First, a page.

Colors Displayed

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Any monitor worth its salt will display a full 16.7 million colors (24 bit) possible from an RGB colorspace. Some older VGA monitors may not  display all of these, and will only work in color modes lower than 24 bit. Simply put, don’t use these if you can help it.

  • Most users buying newer monitors won’t have to worry about colors, and DVI monitors are most likely to be 24 bit color capable.

Viewing Angles

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Viewing angle refers to the image distortion that happens when an LCD monitor is viewed from the side, or from a non-ideal angle, distorting and ruining the picture. In a perfect world, an LCD viewing angle would be 180 degrees, meaning that you can view the screen at any point, as long as you’re looking at it from the front. As it stands, many LCD monitors have viewing angles as high as 170 degrees.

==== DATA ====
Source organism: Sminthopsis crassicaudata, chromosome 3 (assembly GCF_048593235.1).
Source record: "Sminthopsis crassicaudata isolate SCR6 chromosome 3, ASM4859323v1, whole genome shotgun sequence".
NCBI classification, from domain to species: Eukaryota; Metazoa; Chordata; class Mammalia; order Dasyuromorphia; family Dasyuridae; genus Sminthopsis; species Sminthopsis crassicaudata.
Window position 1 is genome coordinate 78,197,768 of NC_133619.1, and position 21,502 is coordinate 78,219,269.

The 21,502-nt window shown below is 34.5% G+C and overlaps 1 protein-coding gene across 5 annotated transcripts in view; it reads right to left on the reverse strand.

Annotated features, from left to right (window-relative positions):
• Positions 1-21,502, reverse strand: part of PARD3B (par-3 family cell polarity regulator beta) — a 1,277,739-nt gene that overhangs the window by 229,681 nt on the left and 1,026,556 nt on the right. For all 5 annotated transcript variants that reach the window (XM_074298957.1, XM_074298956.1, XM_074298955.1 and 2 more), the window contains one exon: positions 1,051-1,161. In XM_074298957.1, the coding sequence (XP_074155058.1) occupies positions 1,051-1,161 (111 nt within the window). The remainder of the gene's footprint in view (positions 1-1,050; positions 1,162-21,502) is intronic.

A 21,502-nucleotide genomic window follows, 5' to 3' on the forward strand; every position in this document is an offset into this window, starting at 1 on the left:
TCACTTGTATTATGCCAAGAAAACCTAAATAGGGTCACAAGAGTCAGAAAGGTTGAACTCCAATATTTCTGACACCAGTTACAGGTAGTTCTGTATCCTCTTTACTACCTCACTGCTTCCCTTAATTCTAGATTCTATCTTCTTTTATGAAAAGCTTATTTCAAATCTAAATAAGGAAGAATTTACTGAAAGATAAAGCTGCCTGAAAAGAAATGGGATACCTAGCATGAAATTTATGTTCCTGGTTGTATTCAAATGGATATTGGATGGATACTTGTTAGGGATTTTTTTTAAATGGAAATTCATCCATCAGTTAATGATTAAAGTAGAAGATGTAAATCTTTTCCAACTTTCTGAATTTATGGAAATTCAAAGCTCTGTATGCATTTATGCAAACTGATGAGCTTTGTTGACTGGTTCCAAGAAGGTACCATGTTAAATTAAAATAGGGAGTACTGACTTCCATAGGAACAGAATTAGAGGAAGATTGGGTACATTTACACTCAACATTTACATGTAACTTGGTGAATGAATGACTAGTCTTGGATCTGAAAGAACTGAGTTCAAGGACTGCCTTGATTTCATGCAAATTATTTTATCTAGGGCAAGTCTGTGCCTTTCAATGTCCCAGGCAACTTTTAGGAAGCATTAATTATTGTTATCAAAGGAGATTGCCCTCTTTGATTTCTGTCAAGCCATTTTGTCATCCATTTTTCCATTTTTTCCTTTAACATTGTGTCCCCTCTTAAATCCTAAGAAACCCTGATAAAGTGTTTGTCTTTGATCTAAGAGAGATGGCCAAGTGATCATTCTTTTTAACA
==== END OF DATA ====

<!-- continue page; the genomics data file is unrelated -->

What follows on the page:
• Most users will be happy with viewing angles of 140 degrees and up, and will be the only ones using the monitor.
  • Graphics professionals (photographers, graphic designers, etc) may need greater viewing angles to allow groups of people to look at a monitor.
  • Monitors used for movie viewing will also need wider viewing angles to accommodate groups of viewers.

Response Time

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It takes a finite amount of time for the pixels in a monitor to change from color to color, and the lag between changes is called the “response time.” This is measured in milliseconds (ms) and the smaller the number, the better the response time. Response time is not important for graphics professionals, but a slow response time could possibly affect video quality, and can be critical to the performance of PC games. PC gamers should demand a quick response time to ensure that their monitor isn’t subtlety affecting their performance in a fast paced action game.